Volume XXXV, No. 7 Dec. 1, 1997






By Morty Rosenfeld


Readers of the November issue of NEA Today were undoubtedly as nauseated I by the lead article You Be the Judge, a piece designed to sing the virtues of peer assistance and review, a chapter in the gospel of Bob Chase's New Unionism. Centered on the experience of Columbus, Ohio teacher Dennis Grossman and his peer reviewer Pat Stedman, the article should be a warning to all who toy with blurring the distinction between labor and management. Contrary to the purpose of the piece, the article presents a clear picture of cooperation run amuck - a portrait of how cooptation flows immediately from abandoning our role of union advocacy.

Imagine a teacher with 28 years on the job being threatened with the loss of his employment because his classroom was adjudged by his principal to be "in total disarray." And, Heaven forbid, his lesson plans were late. Ah, the terror of it all. More difficult to imagine is a union that buys into stupid criticisms of this kind and voluntarily buys into becoming active participants in the treat to his employment, even though, in the words of their elitist peer reviewer, "He [the teacher] scores high on the kid-meter...When others are straightening their records and organizing their rooms, he's doing science projects with the kids." What is he crazy? Daring to do science projects instead of getting his lesson plans in on time.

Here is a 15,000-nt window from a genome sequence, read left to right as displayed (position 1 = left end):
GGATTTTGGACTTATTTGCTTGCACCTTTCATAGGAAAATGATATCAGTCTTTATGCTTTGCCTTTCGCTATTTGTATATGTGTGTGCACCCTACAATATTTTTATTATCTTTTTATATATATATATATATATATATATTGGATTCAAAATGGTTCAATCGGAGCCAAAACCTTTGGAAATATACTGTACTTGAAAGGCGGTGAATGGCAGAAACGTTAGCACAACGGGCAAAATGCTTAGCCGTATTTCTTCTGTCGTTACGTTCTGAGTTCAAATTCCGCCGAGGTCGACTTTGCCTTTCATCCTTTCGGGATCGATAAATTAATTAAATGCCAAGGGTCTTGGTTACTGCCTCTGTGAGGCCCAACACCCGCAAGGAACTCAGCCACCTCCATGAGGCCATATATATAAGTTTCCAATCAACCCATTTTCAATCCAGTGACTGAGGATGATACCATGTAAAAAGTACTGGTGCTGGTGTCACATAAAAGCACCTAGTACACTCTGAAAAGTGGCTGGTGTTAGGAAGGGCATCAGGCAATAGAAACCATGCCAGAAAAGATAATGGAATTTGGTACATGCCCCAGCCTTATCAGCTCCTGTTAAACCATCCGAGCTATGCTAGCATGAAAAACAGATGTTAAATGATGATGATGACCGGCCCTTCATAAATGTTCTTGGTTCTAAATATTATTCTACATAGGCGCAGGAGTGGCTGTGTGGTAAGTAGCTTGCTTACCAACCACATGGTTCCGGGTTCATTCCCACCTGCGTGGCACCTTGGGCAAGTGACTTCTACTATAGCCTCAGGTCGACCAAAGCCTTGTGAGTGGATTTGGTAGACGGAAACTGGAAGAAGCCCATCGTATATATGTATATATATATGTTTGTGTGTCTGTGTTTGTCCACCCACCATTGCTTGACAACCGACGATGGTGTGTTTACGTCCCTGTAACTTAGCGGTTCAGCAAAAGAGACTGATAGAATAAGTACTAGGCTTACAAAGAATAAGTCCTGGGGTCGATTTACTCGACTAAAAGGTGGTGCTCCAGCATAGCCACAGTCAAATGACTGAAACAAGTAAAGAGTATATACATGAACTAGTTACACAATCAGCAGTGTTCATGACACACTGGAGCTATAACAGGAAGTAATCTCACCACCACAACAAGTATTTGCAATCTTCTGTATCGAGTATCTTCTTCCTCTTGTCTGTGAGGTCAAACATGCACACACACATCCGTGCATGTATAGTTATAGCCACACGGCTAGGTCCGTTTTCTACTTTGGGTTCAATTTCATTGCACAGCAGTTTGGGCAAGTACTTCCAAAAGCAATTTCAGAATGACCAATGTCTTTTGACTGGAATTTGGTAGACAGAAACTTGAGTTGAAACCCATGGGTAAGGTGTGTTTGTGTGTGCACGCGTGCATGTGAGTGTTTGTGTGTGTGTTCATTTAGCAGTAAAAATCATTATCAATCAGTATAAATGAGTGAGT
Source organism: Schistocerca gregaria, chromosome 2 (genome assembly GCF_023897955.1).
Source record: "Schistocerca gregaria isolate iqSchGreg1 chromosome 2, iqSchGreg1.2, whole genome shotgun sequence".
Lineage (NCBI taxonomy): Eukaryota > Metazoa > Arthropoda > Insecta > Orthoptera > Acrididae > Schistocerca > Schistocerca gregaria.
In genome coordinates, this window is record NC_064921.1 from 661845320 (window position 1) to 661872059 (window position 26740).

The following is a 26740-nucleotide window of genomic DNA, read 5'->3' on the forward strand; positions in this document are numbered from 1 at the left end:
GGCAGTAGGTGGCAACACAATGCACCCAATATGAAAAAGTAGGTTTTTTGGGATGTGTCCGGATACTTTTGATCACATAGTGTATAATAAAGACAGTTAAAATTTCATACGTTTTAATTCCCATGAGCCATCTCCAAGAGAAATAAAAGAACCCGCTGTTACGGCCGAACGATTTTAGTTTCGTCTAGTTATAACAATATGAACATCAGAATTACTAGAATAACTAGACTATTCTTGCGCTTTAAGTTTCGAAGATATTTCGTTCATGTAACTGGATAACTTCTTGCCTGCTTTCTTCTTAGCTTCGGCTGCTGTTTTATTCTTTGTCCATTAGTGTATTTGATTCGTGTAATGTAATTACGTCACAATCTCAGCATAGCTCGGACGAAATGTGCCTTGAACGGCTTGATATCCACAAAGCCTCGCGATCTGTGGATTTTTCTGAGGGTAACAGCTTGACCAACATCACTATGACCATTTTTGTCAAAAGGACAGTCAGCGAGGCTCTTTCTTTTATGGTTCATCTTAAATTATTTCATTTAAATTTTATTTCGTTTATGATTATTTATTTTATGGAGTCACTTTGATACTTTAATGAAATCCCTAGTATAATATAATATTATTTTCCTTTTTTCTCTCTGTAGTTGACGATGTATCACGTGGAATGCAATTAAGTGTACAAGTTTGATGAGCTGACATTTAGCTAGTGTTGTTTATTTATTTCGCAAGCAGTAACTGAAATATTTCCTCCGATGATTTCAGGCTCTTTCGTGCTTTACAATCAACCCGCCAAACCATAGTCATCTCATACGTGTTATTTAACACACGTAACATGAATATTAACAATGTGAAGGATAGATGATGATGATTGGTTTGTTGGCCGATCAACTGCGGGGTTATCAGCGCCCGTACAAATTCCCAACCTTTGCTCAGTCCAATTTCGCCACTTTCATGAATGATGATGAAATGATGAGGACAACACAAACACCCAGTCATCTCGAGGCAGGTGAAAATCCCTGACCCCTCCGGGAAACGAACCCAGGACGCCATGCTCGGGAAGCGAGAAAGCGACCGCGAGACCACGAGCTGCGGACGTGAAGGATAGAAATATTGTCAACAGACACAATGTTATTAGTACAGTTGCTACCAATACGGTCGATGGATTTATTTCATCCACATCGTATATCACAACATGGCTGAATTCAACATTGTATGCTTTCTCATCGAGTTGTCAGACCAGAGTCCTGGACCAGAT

One would have to suspect that this is the best example of the virtues of peer review that our leaders in the NEA could find to present in their major membership publication. If this is the best, what must really be going on when unions conspire to destroy their own.




At their meeting of Monday, November 17, 1997, the Plainview-Old Bethpage Board of Education did not adopt two proposed policies that would have brought random drug testing of student athletes as a condition of participation in the district's athletic program as well as drug testing of members of the student body upon reasonable suspicion of drug use. The PCT had vigorously opposed the passage of these policies. Citing deep concerns about the right of students and their parents to privacy and the belief of some board members that such policies would extend the responsibilities of the schools into areas normally belonging solely to parents, a unanimous Board of Education nixed the two proposed policies. In doing so, they appeared to have broad support from various community groups including the PCT, PTA, the Athletic Boosters, and Kennedy High School Student Government.




Also slated for decision at the last meeting of the Board of Education was a proposed policy on the use of the Internet by students and employees. The PCT took exception to facets of the policy that in effect would sanction the employer snooping on staff Internet usage. Although their reasons are as yet unclear, the Board of Education voted to defer action on this policy, stating that it would be reworked and recirculated. Hopefully, those parts of the policy objectionably to the PCT will be eliminated.